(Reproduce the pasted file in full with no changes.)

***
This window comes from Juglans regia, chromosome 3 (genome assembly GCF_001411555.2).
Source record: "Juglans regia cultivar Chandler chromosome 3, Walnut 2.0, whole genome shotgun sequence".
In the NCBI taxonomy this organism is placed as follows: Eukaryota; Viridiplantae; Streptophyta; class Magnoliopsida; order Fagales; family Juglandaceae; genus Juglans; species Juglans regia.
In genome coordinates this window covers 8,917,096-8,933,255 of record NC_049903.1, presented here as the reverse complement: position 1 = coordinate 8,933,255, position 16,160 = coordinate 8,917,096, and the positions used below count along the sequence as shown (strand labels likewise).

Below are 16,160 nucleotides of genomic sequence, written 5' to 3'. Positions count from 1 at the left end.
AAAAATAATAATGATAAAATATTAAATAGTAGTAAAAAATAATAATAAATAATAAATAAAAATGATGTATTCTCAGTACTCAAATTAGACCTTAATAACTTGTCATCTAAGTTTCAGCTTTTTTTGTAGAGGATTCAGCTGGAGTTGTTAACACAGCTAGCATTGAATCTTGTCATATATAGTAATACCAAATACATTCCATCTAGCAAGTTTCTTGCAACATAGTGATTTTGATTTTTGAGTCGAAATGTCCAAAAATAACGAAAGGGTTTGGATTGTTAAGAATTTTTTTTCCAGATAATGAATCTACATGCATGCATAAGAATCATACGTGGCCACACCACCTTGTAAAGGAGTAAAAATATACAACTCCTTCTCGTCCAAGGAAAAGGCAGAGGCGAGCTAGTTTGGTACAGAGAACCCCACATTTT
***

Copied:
This window comes from Juglans regia, chromosome 3 (genome assembly GCF_001411555.2).
Source record: "Juglans regia cultivar Chandler chromosome 3, Walnut 2.0, whole genome shotgun sequence".
In the NCBI taxonomy this organism is placed as follows: Eukaryota; Viridiplantae; Streptophyta; class Magnoliopsida; order Fagales; family Juglandaceae; genus Juglans; species Juglans regia.
In genome coordinates this window covers 8,917,096-8,933,255 of record NC_049903.1, presented here as the reverse complement: position 1 = coordinate 8,933,255, position 16,160 = coordinate 8,917,096, and the positions used below count along the sequence as shown (strand labels likewise).

Below are 16,160 nucleotides of genomic sequence, written 5' to 3'. Positions count from 1 at the left end.
AAAAATAATAATGATAAAATATTAAATAGTAGTAAAAAATAATAATAAATAATAAATAAAAATGATGTATTCTCAGTACTCAAATTAGACCTTAATAACTTGTCATCTAAGTTTCAGCTTTTTTTGTAGAGGATTCAGCTGGAGTTGTTAACACAGCTAGCATTGAATCTTGTCATATATAGTAATACCAAATACATTCCATCTAGCAAGTTTCTTGCAACATAGTGATTTTGATTTTTGAGTCGAAATGTCCAAAAATAACGAAAGGGTTTGGATTGTTAAGAATTTTTTTTCCAGATAATGAATCTACATGCATGCATAAGAATCATACGTGGCCACACCACCTTGTAAAGGAGTAAAAATATACAACTCCTTCTCGTCCAAGGAAAAGGCAGAGGCGAGCTAGTTTGGTACAGAGAACCCCACATTTT